Stories from
June, 2012

Jane struggles with what to file, what to throw away. Sifting through her parents’ things, she thinks how much easier this is in the office.

Clare Kirwan lives near Liverpool and writes poems and fiction

The night my father died, he was having trouble breathing, terrified. I held his hand and told him I’d return in the morning. Here I am.

David Galef is a shameless eclectic who publishes in seventeen genres.

He was still on the ground in the morning. His jaw hurt. They were both gone; he was alone. He’d never been so proud of his son, though.

@EricBoydtweets still writes a lot for different things.

“A short life.” She runs age-tremulous fingers over the line crossing his palm. It’s from a knifeblade, but he nods, figuring she’s right.

R. Gatwood is concise.

During the audit, as the woman from the IRS combed through his receipts, he thought of how much simpler things were in the county jail.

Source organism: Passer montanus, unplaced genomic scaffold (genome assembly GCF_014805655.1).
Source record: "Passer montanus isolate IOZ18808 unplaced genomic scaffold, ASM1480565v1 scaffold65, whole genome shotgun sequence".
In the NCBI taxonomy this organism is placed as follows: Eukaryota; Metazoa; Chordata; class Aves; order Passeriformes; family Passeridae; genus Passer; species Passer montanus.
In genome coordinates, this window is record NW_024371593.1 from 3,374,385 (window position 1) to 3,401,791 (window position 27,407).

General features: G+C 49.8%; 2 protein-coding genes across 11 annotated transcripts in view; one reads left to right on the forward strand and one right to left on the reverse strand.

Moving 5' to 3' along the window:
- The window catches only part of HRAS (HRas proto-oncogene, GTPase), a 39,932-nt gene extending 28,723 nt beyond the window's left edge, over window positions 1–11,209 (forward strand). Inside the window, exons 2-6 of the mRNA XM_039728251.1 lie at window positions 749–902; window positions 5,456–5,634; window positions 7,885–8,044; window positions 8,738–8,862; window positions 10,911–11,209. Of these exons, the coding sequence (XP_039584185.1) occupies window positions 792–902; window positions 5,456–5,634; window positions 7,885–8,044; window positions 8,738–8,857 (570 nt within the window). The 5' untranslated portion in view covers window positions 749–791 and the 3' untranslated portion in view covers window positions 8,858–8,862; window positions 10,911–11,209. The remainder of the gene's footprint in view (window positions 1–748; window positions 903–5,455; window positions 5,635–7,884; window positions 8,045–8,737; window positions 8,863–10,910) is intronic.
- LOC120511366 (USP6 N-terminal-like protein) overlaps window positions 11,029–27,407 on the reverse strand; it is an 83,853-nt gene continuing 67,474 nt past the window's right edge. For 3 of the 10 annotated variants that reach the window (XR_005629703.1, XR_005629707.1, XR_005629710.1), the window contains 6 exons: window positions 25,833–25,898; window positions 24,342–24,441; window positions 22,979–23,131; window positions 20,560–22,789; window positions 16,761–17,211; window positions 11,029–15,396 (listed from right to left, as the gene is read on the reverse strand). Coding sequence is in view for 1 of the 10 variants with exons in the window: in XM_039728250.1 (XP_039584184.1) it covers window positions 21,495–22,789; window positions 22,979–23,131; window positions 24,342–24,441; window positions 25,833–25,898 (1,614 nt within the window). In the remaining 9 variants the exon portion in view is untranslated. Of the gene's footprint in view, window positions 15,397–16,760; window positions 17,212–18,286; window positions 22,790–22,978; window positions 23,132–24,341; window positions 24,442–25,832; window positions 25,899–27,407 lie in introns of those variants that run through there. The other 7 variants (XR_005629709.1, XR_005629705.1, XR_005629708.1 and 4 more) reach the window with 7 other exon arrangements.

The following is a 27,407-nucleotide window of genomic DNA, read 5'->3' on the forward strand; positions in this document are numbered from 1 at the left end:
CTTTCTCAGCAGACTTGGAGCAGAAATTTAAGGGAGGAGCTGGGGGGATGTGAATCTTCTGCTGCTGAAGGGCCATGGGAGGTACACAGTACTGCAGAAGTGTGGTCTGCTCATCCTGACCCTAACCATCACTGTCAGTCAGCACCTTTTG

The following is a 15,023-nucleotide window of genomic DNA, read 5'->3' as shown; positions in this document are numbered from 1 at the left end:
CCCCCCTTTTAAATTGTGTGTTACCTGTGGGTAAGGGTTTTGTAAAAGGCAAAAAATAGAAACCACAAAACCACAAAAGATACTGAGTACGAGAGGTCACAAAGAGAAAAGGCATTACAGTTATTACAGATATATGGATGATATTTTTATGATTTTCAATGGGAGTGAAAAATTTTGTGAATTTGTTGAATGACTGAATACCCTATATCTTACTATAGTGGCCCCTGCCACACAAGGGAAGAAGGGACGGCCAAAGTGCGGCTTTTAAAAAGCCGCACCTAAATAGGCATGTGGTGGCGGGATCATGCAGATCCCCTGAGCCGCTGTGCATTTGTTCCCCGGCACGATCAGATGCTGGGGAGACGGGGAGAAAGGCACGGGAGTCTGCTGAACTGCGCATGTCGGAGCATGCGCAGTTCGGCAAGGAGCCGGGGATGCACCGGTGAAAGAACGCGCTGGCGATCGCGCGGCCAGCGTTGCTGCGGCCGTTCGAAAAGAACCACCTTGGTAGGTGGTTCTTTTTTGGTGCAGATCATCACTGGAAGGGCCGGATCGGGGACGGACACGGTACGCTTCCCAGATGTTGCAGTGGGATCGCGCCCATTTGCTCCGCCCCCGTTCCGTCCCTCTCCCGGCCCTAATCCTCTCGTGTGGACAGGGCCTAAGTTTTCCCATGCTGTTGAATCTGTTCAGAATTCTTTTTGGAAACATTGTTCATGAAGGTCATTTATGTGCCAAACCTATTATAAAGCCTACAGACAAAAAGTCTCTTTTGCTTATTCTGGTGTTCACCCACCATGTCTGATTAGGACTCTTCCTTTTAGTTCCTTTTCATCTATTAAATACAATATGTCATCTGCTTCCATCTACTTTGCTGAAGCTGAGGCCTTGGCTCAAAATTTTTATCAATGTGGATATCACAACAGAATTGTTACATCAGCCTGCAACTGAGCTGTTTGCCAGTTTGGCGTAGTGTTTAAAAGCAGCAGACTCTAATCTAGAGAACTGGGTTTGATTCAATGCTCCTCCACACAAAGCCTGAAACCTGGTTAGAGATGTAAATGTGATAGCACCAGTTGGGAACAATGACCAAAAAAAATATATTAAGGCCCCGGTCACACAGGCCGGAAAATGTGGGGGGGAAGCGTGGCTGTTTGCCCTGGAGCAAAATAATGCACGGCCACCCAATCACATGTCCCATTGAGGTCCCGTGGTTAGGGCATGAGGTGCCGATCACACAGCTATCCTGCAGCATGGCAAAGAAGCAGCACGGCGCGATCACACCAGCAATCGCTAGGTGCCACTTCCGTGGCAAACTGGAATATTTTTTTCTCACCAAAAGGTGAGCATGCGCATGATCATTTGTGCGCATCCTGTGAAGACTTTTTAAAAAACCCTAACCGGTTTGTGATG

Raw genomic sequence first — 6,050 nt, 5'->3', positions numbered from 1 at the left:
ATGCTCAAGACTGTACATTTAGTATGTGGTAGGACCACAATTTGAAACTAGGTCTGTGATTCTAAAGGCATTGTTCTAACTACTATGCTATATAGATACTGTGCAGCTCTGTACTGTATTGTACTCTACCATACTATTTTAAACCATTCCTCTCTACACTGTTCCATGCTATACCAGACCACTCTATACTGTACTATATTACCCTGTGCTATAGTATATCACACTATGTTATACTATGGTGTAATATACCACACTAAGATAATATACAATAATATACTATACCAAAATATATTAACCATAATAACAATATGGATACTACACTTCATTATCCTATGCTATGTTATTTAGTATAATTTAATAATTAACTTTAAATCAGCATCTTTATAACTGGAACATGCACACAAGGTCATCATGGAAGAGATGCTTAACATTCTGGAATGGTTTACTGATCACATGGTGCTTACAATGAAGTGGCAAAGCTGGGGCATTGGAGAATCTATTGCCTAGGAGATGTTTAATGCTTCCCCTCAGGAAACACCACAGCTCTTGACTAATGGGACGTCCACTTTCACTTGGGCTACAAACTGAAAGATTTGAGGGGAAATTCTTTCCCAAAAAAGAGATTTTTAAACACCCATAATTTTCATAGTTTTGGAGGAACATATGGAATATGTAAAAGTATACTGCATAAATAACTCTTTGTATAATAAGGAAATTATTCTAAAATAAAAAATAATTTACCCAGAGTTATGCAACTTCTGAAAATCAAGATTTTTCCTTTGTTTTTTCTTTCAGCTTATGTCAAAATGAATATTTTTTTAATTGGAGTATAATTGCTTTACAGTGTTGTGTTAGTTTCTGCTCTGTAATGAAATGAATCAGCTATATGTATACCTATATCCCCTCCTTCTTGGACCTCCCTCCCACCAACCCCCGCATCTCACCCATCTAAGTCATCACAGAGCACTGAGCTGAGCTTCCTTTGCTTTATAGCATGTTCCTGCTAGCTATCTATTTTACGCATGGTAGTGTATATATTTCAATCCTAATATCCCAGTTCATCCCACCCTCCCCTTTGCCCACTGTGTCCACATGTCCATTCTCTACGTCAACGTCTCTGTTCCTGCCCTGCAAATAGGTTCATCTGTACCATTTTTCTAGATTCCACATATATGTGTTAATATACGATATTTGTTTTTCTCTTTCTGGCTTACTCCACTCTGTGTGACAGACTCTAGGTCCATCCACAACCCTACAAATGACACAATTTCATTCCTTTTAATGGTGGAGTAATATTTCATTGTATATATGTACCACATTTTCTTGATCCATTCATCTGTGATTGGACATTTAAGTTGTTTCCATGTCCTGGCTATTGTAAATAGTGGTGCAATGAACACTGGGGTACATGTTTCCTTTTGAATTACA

Eric Boyd (@EricBoydtweets) writes a lot for different things. He is a winner of the PEN American Center’s 2012 Prison Writing Contest.

I’d eyed the scars halfheartedly concealed by sleeves for months. To believe would’ve been affirmation. To intervene would’ve saved her.

Melissa Thomas has written three novels and enjoys being Canadian.

He picked up her pink ribbon and felt his life unravel. He was envious even of the search dogs, her scent so fresh in their memories.

Jillian Schmidt lives in Oregon with her husband and several bicycles.

“Most of the tooth is still there,” he said. The child only cried harder.

R. Gatwood is no good at comforting the disturbed.